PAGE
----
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  • On Bidding Farewell To A Historic Year
    Tue, 27 December 2011
    Elias Harfoush

    The end of a year prompts us to make comparisons, especially if it is the type of year that eventually turns into a historic one. In this sense, 2011 was a historic year by excellence, not only because it was the year of the Arab Spring – which is not a minor thing – but also because the Arabs, for the first time since a long while, can pride themselves in being the exporters of the dreams of change to other places on earth, places that should have served as examples for them. Thus, the breeze of the Arab Spring infiltrated the streets of London, Athens, Madrid, Moscow, and even Tel Aviv. It also went all the way to Wall Street where the tents that were erected to host the protestors against economic monopolization, financial corruption, and the unjust differences in taxation were replicas of the tents of the Arab liberation arenas although the slogans were different.

    Time Magazine, through its annual tradition, went as far as to select the heroes of these protests all over the world, as the figure of the passing year. The magazine did not highlight the fact that the differences between the demands of the protestors in Europe, USA and the Arab world were different; and the fact that the fate awaiting them in the face of the security forces was also different. Indeed, some protestors might go to the police station at most, while others are threatened to go to their grave. But still, something is pushing these protestors, most of whom are not thirty yet, to go out and protest. Modern communication means are credited for the organization of protests and the facilitation of the access to slogans. However, the largest credit must be given to those who were using these means, i.e. the youth themselves. Hope in a better future pushed these youths to confront oppression in order to achieve their dreams, although many of them knew that they might not benefit from the realization of these demands because they could pay their own blood as a price to achieve their slogans.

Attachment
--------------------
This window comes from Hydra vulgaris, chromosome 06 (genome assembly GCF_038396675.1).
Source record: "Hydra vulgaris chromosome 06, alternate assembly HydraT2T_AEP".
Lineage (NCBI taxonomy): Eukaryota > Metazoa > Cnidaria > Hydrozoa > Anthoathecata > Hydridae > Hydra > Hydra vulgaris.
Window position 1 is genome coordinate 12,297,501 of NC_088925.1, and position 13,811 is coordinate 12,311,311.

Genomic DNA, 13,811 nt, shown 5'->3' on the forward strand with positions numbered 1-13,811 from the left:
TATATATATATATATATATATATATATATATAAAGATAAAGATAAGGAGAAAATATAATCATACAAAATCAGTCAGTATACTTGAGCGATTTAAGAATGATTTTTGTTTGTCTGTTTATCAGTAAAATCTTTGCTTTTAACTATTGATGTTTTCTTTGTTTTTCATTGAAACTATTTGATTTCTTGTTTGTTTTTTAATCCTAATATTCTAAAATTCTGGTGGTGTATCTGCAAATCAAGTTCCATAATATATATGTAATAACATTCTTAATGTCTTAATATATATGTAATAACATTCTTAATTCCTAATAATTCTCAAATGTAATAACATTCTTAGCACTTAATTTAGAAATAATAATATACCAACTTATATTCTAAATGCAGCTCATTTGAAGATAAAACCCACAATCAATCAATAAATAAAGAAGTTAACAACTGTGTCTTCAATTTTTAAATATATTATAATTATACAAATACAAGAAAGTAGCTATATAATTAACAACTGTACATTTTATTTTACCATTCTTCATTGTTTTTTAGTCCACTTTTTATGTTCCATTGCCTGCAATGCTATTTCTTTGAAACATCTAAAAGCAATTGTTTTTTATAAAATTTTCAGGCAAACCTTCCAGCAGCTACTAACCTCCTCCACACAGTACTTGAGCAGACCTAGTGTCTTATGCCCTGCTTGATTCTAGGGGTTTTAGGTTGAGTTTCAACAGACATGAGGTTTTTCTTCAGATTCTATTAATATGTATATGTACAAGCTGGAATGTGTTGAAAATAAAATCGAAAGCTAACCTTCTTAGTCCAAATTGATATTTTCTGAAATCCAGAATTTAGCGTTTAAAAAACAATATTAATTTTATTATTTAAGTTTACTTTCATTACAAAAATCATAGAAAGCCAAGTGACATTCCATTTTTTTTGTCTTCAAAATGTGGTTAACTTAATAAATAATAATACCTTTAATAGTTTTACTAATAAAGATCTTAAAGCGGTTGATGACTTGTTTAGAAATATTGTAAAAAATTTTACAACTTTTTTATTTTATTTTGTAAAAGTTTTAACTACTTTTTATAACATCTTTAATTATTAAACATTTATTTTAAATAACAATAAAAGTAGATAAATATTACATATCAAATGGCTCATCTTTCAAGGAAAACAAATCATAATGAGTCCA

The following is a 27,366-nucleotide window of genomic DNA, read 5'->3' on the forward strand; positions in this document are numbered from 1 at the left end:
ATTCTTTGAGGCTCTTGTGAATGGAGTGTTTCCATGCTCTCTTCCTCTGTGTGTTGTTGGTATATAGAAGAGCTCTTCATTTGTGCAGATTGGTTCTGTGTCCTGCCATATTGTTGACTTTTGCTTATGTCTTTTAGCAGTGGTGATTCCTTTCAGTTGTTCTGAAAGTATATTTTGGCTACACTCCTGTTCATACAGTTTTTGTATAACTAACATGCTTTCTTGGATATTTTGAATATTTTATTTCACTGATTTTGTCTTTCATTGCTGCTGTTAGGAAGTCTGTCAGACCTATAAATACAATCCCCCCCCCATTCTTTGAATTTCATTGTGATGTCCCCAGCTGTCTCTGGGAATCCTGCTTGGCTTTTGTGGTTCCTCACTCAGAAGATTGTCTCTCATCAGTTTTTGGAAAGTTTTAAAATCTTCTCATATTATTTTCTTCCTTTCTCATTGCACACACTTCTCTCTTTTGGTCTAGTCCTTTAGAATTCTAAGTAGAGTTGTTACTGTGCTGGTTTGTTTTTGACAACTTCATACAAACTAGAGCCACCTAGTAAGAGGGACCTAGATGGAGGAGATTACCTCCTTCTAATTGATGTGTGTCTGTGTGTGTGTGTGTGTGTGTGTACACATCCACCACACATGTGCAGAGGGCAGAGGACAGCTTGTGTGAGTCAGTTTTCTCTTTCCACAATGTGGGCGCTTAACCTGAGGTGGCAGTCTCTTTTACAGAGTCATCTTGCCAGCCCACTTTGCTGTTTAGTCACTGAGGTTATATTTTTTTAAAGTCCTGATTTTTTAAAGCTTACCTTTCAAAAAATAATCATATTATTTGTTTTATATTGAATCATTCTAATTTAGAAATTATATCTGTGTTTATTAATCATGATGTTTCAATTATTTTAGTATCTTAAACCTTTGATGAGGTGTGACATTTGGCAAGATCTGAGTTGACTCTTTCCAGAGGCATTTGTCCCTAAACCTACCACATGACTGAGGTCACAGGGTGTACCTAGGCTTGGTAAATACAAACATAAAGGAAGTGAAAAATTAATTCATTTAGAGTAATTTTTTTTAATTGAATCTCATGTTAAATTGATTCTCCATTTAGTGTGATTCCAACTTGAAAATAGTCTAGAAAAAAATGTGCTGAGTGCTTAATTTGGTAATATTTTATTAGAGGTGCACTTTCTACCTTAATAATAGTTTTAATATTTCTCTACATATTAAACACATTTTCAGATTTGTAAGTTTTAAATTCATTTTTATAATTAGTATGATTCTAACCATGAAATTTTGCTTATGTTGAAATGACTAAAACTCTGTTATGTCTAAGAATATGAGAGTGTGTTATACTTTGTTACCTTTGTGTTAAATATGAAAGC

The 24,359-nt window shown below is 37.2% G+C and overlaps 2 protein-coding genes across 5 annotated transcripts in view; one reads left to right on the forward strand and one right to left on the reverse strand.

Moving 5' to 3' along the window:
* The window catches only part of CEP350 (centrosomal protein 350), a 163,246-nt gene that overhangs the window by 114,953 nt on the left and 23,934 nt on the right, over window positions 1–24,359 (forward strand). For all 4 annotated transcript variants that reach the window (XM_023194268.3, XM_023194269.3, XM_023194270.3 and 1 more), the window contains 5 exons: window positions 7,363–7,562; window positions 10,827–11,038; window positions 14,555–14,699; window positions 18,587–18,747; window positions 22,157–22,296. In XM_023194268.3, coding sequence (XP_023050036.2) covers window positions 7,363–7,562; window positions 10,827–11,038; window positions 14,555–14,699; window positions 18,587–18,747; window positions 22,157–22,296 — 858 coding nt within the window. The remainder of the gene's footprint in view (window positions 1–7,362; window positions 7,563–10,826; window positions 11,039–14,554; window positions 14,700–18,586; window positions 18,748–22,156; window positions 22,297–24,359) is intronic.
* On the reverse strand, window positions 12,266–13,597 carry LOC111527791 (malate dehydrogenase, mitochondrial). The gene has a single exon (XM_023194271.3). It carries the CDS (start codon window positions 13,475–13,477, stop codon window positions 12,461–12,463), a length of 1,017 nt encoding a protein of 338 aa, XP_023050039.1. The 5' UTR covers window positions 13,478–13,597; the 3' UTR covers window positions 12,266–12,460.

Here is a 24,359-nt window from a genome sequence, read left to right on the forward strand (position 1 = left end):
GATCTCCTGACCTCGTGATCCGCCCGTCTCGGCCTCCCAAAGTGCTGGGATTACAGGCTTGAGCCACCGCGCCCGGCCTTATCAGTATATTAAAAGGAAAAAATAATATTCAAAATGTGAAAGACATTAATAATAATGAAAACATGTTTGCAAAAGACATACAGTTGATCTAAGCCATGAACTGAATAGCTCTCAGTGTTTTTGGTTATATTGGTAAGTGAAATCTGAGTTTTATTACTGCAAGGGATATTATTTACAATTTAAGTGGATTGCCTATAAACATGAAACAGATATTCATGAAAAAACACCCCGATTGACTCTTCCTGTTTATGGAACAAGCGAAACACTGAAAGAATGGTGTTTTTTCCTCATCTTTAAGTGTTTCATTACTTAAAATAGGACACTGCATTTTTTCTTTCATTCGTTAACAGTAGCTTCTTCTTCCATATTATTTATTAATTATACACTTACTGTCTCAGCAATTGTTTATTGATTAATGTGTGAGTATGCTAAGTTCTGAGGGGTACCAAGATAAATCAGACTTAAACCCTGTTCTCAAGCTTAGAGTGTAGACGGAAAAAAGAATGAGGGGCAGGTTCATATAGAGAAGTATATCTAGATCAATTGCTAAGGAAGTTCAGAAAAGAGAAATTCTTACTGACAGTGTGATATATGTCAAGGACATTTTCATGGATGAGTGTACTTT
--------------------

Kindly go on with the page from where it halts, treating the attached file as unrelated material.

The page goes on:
When reviewing the year 2011, one is compelled to compare it to the events of the year 1989. This is not only because of the similarity between the collapse of the Berlin wall back then and the collapse of the Arab wall of fear this year; but also because of the repercussions of the earthquake caused by the collapse of the Soviet Union on the entire socialist structure and the entire international relationships, and also because of the effect of the surprise caused by that earthquake on all the observers, including those who pretend to be well aware of the internal structure of that system. There was also a major surprise in front of the collapse of the Arab regimes and the exceptional surge of the Arab youth in order to confront the killing and oppression machines that the regimes used in order to maintain their long lives. Who would have imagined that the streets of Egypt, Libya, Tunisia, Yemen, and of course Syria would see the events that we have and still are witnessing this year?

    But, what is to come after this courage that was expressed by the Arab youth in the face of their governments’ oppression? The streets of the Russian cities or Eastern Europe did not see the same amount of blood that we are currently seeing in the Arab streets. The cost of moving from dictatorship to democracy was not a hefty one in those countries the way it is in the Arab countries where the revolutions are taking place. That shift had succeeded because of the western European support of the colored revolutions of Eastern Europe. In addition, the organizing political institutions – including unions and parties – were ready to win in the voting ballots, which is something that the revolting Arab youths do not have. Indeed, these youths are capable of announcing “what they do not want;” but they do not have the sufficient organization to ask for and to impose “what they want.”

    The best proof to the importance of that western support to Eastern Europe is the events that are currently taking place in Russia, which lacks this support. The Russian youth today are back to having the same dreams that another generation had had twenty years earlier. The Russian youth are now taking out again, to call for confronting corruption and election fraud. The voice of Mikhail Gorbachev – who buried the Soviet Union with the hoe of the “Glasnost” – is now calling on Vladimir Putin to listen to the voices of the protestors in the Russian cities and to step down from the “throne” of the Kremlin.

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